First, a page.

|US20010040684||Apr 21, 1998||Nov 15, 2001||Kenji Takahashi||Print control apparatus, print control method, and storage medium|
|Citing Patent||Filing date||Publication date||Applicant||Title|
|US7355741 *||Dec 10, 2002||Apr 8, 2008||Oki Data Corporation||Data processing apparatus for condensed printing|
|US7817299||Feb 24, 2004||Oct 19, 2010||Oki Data Corporation||Image forming apparatus|
|US7945595||May 12, 2008||May 17, 2011||Adobe Systems Incorporated||System and method for generating an item list in electronic content|
|US7949633||May 12, 2008||May 24, 2011||Adobe Systems Incorporated||Shared edit access of electronic content|
|US7975214||Oct 26, 2007||Jul 5, 2011||International Business Machines Corporation||System for capturing frames and form data|
|US8035826||Sep 8, 2010||Oct 11, 2011||Oki Data Corporation||Method of processing image|
|US8098385 *||Feb 27, 2003||Jan 17, 2012||Brother Kogyo Kabushiki Kaisha||Spool file modifying device|
|US8130409 *||Jun 9, 2004||Mar 6, 2012||Canon Kabushiki Kaisha||Image forming apparatus|
|US8290902||Apr 6, 2011||Oct 16, 2012||Adobe Systems Incorporated||Shared edit access of electronic content|
|US8308152 *||Apr 6, 2009||Nov 13, 2012||Xerox Corporation||Method and system for producing booklets|
|US8381089||Oct 26, 2007||Feb 19, 2013||International Business Machines Corporation||System for processing mixed-format files|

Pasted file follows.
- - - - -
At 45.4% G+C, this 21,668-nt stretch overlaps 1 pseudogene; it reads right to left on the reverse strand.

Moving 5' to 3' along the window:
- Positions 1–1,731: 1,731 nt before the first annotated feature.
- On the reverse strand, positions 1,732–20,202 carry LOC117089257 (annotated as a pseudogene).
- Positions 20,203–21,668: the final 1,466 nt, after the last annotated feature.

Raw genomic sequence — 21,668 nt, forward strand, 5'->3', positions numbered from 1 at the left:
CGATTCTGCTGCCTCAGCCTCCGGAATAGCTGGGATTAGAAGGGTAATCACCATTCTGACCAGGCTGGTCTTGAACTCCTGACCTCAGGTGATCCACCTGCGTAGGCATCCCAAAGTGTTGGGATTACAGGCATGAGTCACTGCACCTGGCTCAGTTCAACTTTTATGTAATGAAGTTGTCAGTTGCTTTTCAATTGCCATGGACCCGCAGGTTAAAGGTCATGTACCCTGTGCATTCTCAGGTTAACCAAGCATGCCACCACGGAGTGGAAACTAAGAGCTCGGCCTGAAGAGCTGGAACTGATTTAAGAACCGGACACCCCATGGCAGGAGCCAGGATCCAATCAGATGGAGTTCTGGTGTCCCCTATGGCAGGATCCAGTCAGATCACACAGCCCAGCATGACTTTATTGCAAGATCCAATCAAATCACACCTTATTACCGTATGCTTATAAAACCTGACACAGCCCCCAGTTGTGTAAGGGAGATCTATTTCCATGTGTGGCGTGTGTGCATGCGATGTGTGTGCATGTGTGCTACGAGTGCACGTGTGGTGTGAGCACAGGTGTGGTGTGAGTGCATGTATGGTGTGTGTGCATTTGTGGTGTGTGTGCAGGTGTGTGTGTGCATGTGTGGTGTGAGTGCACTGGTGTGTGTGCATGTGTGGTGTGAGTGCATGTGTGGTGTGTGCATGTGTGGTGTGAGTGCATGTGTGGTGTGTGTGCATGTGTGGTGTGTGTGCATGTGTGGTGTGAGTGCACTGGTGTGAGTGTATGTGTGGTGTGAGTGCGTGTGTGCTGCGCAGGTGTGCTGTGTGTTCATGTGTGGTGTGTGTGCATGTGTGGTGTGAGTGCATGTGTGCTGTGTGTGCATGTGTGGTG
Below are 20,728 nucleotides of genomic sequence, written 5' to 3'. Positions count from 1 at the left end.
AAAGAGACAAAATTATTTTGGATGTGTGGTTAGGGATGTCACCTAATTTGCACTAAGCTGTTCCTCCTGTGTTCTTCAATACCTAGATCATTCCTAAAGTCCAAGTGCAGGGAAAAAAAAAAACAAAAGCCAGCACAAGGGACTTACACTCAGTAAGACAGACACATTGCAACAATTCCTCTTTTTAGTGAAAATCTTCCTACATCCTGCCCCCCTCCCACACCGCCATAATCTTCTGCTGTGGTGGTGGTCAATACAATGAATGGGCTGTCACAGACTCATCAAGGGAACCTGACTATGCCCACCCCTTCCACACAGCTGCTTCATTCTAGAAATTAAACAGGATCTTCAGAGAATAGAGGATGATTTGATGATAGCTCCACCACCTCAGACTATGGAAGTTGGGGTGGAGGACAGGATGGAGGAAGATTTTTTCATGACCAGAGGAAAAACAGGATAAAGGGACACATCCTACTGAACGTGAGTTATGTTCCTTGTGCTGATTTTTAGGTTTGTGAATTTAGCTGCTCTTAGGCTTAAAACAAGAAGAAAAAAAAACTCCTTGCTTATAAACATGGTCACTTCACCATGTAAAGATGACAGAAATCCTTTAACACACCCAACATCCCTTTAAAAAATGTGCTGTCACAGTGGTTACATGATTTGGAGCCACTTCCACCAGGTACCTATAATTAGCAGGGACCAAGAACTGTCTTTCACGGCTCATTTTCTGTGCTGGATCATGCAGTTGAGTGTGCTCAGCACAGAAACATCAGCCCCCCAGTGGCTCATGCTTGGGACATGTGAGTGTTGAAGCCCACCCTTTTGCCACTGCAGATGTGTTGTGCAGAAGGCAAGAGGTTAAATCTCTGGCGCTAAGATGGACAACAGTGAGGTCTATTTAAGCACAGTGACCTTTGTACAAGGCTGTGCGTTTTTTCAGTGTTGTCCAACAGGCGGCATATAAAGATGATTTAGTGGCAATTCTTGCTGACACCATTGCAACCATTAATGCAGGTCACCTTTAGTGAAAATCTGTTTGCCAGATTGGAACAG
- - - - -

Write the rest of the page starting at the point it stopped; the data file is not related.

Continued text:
|US8396900||Apr 6, 2011||Mar 12, 2013||Adobe Systems Incorporated||System and method for editing an item list in electronic content|
|US8670150 *||Jan 5, 2012||Mar 11, 2014||Canon Kabushiki Kaisha||Information processing apparatus, information processing method and printing control method|
|US8768885||Sep 12, 2012||Jul 1, 2014||Adobe Systems Incorporated||Shared edit access of electronic content|
|US8849869||Mar 11, 2013||Sep 30, 2014||Adobe Systems Incorporated||System and method for editing an item list in electronic content|
|US8893017||May 29, 2008||Nov 18, 2014||Adobe Systems Incorporated||Tracking changes in a database tool|
|US8996621||May 12, 2008||Mar 31, 2015||Adobe Systems Incorporated||Asynchronous comment updates|
|US9036200||Sep 14, 2010||May 19, 2015||Hewlett-Packard Development Company, L.P.||Job processing by dividing a job into sub-jobs for rendering and streaming|
|US20040168130 *||Feb 24, 2004||Aug 26, 2004||Koji Ishizaki||Image forming apparatus|
|US20040205607 *||Jan 2, 2004||Oct 14, 2004||Samsung Electronics Co., Ltd.||Printing method using Nup function, and computer readable recording medium storing computer program for executing the printing method|
|US20050007609 *||Jun 9, 2004||Jan 13, 2005||Canon Kabushiki Kaisha||Image forming apparatus|
|US20100252979 *||Apr 6, 2009||Oct 7, 2010||Xerox Corporation||Method and system for producing booklets|
|US20120105873 *||May 3, 2012||Canon Kabushiki Kaisha||Information processing apparatus, information processing method and printing control method|
|U.S. Classification||358/1.2, 358/1.6, 358/1.9|
|International Classification||G06F17/21, G06F17/22|
|Cooperative Classification||G06F17/211, G06F17/2264|
|European Classification||G06F17/22T, G06F17/21F|
|Jan 22, 2002||AS||Assignment|
|Jul 12, 2005||CC||Certificate of correction|
|Oct 17, 2008||FPAY||Fee payment|
Year of fee payment: 4
|Dec 31, 2012||REMI||Maintenance fee reminder mailed|
|May 17, 2013||LAPS||Lapse for failure to pay maintenance fees|
|Jul 9, 2013||FP||Expired due to failure to pay maintenance fee|
Effective date: 20130517